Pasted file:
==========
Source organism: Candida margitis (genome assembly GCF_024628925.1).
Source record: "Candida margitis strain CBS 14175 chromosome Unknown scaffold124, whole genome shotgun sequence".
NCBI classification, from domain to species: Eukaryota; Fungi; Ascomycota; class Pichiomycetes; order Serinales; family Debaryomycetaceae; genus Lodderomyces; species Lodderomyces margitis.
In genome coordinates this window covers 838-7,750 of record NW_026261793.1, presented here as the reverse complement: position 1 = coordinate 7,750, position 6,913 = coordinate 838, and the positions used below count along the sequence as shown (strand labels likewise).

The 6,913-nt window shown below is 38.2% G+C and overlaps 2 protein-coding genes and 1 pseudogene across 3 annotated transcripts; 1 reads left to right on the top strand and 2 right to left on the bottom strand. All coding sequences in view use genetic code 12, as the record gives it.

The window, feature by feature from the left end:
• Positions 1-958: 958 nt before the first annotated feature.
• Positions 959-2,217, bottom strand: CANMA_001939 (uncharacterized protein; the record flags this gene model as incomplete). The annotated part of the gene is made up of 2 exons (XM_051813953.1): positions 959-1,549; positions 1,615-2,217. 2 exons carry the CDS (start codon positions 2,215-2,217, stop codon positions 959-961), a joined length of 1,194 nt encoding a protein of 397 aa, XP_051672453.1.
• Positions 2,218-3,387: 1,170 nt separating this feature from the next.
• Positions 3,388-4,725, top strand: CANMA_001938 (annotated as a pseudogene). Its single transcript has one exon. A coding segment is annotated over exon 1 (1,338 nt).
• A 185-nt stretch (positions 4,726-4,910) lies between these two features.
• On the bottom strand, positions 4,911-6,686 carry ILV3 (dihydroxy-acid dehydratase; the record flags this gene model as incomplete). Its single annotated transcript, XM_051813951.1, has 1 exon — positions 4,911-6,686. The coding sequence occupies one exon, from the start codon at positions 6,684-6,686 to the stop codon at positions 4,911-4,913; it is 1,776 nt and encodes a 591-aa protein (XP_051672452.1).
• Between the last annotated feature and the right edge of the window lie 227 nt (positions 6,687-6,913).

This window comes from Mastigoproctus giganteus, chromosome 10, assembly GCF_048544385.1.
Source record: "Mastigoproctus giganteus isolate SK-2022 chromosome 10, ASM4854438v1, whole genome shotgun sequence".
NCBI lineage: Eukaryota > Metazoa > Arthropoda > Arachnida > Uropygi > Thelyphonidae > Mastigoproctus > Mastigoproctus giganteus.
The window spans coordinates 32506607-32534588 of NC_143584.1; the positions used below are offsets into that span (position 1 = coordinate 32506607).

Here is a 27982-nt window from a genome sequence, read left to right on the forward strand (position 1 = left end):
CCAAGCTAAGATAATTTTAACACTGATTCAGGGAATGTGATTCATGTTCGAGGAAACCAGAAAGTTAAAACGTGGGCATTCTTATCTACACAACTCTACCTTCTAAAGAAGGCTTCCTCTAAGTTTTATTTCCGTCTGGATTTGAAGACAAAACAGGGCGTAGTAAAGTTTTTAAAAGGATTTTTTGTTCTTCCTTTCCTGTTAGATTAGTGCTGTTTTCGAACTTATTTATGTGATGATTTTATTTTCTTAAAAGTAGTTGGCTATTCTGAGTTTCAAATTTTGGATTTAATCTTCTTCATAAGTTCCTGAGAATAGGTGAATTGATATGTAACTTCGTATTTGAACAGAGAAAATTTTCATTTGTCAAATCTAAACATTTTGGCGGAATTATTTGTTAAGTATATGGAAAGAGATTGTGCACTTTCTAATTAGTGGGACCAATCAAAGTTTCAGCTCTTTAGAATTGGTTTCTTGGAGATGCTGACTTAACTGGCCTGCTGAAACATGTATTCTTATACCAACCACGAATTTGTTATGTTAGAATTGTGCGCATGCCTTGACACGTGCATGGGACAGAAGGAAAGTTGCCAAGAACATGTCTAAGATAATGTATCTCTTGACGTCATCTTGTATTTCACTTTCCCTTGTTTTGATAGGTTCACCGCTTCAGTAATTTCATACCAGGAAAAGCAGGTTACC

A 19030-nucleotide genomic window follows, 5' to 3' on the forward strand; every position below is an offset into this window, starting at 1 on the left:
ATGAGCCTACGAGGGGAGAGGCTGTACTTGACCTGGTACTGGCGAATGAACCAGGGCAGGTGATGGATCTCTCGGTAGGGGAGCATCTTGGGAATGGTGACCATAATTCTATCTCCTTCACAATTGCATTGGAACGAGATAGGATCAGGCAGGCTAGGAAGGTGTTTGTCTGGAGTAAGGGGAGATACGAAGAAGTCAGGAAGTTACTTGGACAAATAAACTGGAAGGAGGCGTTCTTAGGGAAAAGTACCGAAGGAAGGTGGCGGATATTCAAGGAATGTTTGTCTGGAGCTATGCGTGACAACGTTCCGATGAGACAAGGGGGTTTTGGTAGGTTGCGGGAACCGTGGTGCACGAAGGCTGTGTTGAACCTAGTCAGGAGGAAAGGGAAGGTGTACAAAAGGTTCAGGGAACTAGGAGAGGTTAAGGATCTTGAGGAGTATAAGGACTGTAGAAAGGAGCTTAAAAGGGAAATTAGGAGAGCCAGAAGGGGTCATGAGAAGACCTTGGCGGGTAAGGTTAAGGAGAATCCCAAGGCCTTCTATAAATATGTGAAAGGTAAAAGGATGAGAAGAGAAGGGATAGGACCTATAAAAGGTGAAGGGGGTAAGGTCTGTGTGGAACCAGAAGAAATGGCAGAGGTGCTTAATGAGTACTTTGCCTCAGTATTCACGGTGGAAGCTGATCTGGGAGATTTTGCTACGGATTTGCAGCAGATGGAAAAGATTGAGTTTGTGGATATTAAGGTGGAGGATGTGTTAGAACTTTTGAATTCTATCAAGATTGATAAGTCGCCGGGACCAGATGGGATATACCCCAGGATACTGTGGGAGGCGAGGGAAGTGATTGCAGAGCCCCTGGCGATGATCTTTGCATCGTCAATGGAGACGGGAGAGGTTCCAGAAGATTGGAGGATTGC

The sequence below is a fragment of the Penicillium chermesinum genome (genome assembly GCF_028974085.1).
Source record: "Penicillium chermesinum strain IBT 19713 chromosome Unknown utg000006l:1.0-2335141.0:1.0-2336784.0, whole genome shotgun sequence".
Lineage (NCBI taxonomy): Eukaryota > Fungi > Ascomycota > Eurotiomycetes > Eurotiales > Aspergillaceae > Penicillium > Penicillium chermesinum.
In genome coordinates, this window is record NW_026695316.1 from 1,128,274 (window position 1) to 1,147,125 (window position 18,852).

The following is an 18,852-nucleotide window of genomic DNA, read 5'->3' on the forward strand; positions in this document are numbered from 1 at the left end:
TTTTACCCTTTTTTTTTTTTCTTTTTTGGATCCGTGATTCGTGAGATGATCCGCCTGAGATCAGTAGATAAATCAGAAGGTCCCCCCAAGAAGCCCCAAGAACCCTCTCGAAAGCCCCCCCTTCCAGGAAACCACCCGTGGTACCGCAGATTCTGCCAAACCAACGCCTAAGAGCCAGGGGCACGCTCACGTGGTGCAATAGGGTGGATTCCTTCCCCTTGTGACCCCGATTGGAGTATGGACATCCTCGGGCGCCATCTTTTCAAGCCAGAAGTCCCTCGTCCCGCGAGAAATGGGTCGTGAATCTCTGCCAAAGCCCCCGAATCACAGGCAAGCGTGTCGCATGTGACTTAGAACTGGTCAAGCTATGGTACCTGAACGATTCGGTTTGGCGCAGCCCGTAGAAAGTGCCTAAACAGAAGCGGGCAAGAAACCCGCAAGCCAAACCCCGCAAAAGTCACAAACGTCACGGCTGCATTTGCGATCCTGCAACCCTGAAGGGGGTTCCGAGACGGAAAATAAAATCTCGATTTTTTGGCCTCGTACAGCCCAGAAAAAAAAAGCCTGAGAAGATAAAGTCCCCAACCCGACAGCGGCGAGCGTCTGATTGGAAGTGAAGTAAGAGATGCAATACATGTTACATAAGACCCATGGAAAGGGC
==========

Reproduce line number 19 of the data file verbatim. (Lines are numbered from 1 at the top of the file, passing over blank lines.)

CCAAGCTAAGATAATTTTAACACTGATTCAGGGAATGTGATTCATGTTCGAGGAAACCAGAAAGTTAAAACGTGGGCATTCTTATCTACACAACTCTACCTTCTAAAGAAGGCTTCCTCTAAGTTTTATTTCCGTCTGGATTTGAAGACAAAACAGGGCGTAGTAAAGTTTTTAAAAGGATTTTTTGTTCTTCCTTTCCTGTTAGATTAGTGCTGTTTTCGAACTTATTTATGTGATGATTTTATTTTCTTAAAAGTAGTTGGCTATTCTGAGTTTCAAATTTTGGATTTAATCTTCTTCATAAGTTCCTGAGAATAGGTGAATTGATATGTAACTTCGTATTTGAACAGAGAAAATTTTCATTTGTCAAATCTAAACATTTTGGCGGAATTATTTGTTAAGTATATGGAAAGAGATTGTGCACTTTCTAATTAGTGGGACCAATCAAAGTTTCAGCTCTTTAGAATTGGTTTCTTGGAGATGCTGACTTAACTGGCCTGCTGAAACATGTATTCTTATACCAACCACGAATTTGTTATGTTAGAATTGTGCGCATGCCTTGACACGTGCATGGGACAGAAGGAAAGTTGCCAAGAACATGTCTAAGATAATGTATCTCTTGACGTCATCTTGTATTTCACTTTCCCTTGTTTTGATAGGTTCACCGCTTCAGTAATTTCATACCAGGAAAAGCAGGTTACC